DEP approves air quality plan for Penn State’s West Campus steam plant conversion

Penn State scored an environmental permit Monday that clears the way for the university’s planned conversion of its West Campus steam plant.

The plan to change the plant’s fuel source from coal to natural gas meets federal and state air quality regulations, the state Department of Environmental Protection has ruled.

Penn State applied in October 2012 for air quality approval for the project, which includes construction of two new, natural gas boilers, modifying two existing boilers and installing two diesel tanks.

“The department has done a very careful and detailed review of this application during the past 15 months to be sure that the proposed project meets the department’s” requirements and air quality guidelines, Marcus Kohl, a DEP regional director, said in a statement.

State College officials said Monday the move likely clears the way for the project to begin. The borough Planning Commission approved a final land development plan for the site in November, pending the DEP permit approval.

Ford Stryker, associate vice president of the university’s Office of Physical Plant, praised the DEP decision.

“We did receive the approval permit today and we are pleased, since it will allow us to proceed with converting the West Campus steam plant from burning coal to cleaner burning natural gas,” he said in a statement. “The conversion work will occur over the next two years.”

The plant, which sits at the intersection of Burrowes Road and West College Avenue, is being converted to natural gas to meet federal air guidelines going into effect at the start of 2016.

A group of State College residents have been critical of the plan, first over concerns about a 12-inch, high-pressure pipeline being installed to serve the plant, and later over safety related to the plant itself.

Penn State eventually agreed to alter the route of the line, originally set to run through the borough’s Highlands neighborhood, and instead use an on-campus route. The move cost Penn State an extra $9.8 million.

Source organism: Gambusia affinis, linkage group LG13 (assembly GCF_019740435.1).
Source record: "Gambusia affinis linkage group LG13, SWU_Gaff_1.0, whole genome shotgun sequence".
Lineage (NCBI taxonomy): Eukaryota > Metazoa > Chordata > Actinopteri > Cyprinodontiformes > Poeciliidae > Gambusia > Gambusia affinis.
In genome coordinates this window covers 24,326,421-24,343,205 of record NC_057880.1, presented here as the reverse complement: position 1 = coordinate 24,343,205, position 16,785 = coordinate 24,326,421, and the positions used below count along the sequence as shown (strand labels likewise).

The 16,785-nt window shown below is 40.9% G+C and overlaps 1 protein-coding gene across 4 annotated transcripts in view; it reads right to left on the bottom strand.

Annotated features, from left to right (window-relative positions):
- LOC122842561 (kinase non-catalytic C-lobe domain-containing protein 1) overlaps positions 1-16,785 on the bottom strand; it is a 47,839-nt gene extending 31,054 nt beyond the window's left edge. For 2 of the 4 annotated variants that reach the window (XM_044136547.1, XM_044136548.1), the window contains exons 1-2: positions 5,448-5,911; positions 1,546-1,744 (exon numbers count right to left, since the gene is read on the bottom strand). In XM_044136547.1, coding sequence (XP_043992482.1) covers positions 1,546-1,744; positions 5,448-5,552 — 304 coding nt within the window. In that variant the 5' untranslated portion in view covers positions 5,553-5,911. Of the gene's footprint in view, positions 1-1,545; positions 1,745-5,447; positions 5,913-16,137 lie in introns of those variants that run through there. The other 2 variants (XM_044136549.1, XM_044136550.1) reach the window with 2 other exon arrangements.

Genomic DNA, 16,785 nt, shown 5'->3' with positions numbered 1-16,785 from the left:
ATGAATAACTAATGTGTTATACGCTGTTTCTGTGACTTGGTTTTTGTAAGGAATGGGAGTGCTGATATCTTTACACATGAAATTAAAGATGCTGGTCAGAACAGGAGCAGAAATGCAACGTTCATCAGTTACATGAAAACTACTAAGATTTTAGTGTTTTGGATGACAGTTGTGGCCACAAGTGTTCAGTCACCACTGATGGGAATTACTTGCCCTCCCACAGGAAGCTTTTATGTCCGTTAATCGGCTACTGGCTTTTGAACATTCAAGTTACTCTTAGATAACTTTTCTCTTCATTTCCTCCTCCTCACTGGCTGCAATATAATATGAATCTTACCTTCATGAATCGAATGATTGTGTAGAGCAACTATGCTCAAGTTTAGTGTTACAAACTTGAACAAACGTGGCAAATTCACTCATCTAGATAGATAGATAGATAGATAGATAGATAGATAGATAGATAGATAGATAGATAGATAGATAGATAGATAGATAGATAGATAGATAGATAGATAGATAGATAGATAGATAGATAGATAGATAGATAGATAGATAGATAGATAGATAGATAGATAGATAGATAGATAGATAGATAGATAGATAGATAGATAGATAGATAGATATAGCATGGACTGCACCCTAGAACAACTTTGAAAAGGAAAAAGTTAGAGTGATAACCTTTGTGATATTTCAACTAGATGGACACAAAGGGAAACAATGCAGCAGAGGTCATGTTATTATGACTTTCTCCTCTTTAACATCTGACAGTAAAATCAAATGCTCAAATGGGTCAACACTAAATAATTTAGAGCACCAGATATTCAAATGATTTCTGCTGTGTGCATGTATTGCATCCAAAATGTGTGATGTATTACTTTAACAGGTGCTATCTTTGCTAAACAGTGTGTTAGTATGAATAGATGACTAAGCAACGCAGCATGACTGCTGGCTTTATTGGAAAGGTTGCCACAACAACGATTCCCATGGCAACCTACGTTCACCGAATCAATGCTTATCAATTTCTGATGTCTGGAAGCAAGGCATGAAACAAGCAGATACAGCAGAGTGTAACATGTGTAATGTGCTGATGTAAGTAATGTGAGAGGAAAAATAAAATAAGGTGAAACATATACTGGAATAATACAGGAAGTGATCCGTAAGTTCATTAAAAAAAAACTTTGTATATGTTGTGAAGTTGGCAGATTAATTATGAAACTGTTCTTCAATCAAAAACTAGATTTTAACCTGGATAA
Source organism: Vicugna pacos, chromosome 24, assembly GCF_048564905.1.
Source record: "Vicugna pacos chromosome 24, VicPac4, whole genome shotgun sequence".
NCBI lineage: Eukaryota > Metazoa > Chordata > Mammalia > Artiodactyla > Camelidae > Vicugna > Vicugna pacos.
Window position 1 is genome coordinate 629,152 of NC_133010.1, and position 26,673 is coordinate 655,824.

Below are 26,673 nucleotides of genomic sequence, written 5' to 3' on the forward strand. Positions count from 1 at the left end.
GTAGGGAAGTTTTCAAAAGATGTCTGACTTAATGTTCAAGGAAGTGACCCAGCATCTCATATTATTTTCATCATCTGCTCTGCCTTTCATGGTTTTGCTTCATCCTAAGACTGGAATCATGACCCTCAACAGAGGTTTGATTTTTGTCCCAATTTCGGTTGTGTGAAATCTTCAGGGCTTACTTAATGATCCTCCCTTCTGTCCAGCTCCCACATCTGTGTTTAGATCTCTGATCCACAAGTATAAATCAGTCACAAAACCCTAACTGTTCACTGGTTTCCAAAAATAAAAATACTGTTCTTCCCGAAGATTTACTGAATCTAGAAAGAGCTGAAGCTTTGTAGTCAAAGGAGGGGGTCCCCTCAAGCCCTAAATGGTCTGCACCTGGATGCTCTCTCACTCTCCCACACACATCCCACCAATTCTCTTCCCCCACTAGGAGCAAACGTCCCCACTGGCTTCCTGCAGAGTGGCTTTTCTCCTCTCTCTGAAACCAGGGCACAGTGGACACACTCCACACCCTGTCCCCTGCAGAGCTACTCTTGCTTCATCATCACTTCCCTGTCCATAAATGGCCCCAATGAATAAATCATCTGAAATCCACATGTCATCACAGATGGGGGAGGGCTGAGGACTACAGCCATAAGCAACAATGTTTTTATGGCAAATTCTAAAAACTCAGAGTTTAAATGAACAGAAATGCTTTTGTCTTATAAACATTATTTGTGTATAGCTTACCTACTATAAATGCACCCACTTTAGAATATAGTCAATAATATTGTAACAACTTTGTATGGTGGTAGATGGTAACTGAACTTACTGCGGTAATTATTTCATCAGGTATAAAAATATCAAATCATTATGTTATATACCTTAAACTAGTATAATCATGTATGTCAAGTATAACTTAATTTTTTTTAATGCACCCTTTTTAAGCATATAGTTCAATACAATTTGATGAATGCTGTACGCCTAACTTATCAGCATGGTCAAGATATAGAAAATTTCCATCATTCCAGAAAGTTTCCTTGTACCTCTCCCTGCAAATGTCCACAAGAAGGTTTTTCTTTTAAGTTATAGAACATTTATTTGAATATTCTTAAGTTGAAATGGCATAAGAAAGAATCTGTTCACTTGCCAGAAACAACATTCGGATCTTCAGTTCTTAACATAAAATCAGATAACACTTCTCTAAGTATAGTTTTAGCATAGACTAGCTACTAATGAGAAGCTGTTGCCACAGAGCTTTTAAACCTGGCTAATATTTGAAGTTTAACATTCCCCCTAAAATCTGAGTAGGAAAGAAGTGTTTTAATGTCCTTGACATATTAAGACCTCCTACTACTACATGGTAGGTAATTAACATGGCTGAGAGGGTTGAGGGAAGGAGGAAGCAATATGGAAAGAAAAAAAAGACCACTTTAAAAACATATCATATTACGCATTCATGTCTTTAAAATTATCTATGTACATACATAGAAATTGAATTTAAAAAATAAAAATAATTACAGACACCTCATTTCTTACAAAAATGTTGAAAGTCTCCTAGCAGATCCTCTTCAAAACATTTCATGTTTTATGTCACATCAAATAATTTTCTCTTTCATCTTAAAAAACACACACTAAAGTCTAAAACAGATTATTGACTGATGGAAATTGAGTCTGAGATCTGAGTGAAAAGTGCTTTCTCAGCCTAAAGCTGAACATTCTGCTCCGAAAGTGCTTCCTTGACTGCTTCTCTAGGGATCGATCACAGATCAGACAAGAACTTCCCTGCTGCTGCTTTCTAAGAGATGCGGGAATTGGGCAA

DEP officials heard additional concerns from residents at a public hearing in October, including questions about emissions from the plant and its proximity to downtown State College.

Officials from the agency said they responded to 40 written comments submitted at the meeting. Responses to the comments, and more information about the permit, can be found on the DEP’s website.

DEP officials said the proposed emission levels of air contaminants from the plant satisfy safety requirements, and that the application met other requirements.

“In some areas, our plan approval application review exceeded state and federal requirements,” Kohl said in a statement.

Before granting the permit, DEP sent a draft to the Environmental Projection Agency for review, and the EPA agreed with the decision to approve the project, according to DEP officials.

Work on the pipeline that will service the plant is underway. Penn State officials previously said they expect that part of the project to be done by August.

The pipeline now will originate at a current Columbia line near Porter Road, travel to and along University Drive, cross and travel along Park Avenue, turn south on Shortlidge Road, proceed to Curtin Road, and travel along Burrowes Road and, finally, along an alley to connect at the steam plant.